Supplemental Oxygen Is Not Required in Trauma Patients Treated With IV Opiates


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Abstract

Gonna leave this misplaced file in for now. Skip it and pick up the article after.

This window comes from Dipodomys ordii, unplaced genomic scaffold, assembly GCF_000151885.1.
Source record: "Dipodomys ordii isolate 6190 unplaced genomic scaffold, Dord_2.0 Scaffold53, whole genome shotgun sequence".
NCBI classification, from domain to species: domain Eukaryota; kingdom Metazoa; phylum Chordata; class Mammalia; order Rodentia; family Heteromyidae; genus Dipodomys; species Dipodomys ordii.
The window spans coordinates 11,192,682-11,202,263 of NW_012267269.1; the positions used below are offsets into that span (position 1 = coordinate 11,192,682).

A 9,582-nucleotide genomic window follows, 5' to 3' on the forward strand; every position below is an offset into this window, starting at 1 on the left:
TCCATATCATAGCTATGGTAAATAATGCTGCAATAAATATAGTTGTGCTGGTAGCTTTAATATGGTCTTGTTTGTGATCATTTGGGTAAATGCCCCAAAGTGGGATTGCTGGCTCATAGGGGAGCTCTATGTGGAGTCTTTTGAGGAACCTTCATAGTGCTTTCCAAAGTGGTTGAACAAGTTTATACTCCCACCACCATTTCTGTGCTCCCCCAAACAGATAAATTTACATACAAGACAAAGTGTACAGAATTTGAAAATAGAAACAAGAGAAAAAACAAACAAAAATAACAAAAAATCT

The risk of respiratory depression can prevent the proper use of opioids in trauma patients and lead to use of supplemental oxygen. However, high FiO2 might contribute to atelectasis formation and consequently to relative hypoxia. Supplemental oxygen also can cause a risk of fire. In a randomized, controlled study we evaluated the need and effects of supplemental oxygen in 13 patients with extremity trauma who were treated pain-free with an intravenous opioid, oxycodone (dose range 6.75-13.6 mg). After opioid injection, 7 patients received 40% supplemental oxygen and 6 were breathing room air. Pulse oxygen saturation (SpO2), arterial blood gases, and hemodynamic parameters were monitored for 30 minutes. Atelectasis formation was evaluated with a computed tomography scan. No hypoxia, hypoventilation, or significant atelectasis formation was detected in any of the patients. Accordingly, routinely given supplemental oxygen was not considered necessary in these patients because no complications were seen. (Am J Emerg Med 2003;21:35-38. Copyright 2003, Elsevier Science (USA). All rights reserved.)

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